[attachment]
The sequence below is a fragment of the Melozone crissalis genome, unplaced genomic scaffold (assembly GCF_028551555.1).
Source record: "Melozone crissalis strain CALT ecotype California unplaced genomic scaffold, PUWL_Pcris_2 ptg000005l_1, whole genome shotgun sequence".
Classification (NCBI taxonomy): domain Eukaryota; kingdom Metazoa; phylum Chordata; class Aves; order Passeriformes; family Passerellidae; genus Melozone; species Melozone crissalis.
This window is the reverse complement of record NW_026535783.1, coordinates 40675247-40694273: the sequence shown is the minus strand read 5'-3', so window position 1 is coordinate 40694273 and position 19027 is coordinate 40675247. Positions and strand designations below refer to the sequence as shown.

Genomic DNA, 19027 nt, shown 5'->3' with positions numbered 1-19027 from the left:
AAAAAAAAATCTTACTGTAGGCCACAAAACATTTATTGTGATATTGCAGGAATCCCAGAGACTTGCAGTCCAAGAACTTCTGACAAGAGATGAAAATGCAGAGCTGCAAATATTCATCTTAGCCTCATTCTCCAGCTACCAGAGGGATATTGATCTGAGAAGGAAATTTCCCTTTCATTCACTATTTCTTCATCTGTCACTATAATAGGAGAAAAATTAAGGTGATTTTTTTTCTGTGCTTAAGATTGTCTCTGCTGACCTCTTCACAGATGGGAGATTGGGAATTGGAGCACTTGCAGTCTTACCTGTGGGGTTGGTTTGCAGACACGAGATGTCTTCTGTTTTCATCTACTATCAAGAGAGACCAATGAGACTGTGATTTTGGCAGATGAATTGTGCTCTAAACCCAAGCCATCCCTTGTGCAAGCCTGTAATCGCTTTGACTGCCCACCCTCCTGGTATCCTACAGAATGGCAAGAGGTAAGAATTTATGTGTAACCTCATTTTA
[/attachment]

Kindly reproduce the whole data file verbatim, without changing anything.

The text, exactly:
The sequence below is a fragment of the Melozone crissalis genome, unplaced genomic scaffold (assembly GCF_028551555.1).
Source record: "Melozone crissalis strain CALT ecotype California unplaced genomic scaffold, PUWL_Pcris_2 ptg000005l_1, whole genome shotgun sequence".
Classification (NCBI taxonomy): domain Eukaryota; kingdom Metazoa; phylum Chordata; class Aves; order Passeriformes; family Passerellidae; genus Melozone; species Melozone crissalis.
This window is the reverse complement of record NW_026535783.1, coordinates 40675247-40694273: the sequence shown is the minus strand read 5'-3', so window position 1 is coordinate 40694273 and position 19027 is coordinate 40675247. Positions and strand designations below refer to the sequence as shown.

Genomic DNA, 19027 nt, shown 5'->3' with positions numbered 1-19027 from the left:
AAAAAAAAATCTTACTGTAGGCCACAAAACATTTATTGTGATATTGCAGGAATCCCAGAGACTTGCAGTCCAAGAACTTCTGACAAGAGATGAAAATGCAGAGCTGCAAATATTCATCTTAGCCTCATTCTCCAGCTACCAGAGGGATATTGATCTGAGAAGGAAATTTCCCTTTCATTCACTATTTCTTCATCTGTCACTATAATAGGAGAAAAATTAAGGTGATTTTTTTTCTGTGCTTAAGATTGTCTCTGCTGACCTCTTCACAGATGGGAGATTGGGAATTGGAGCACTTGCAGTCTTACCTGTGGGGTTGGTTTGCAGACACGAGATGTCTTCTGTTTTCATCTACTATCAAGAGAGACCAATGAGACTGTGATTTTGGCAGATGAATTGTGCTCTAAACCCAAGCCATCCCTTGTGCAAGCCTGTAATCGCTTTGACTGCCCACCCTCCTGGTATCCTACAGAATGGCAAGAGGTAAGAATTTATGTGTAACCTCATTTTA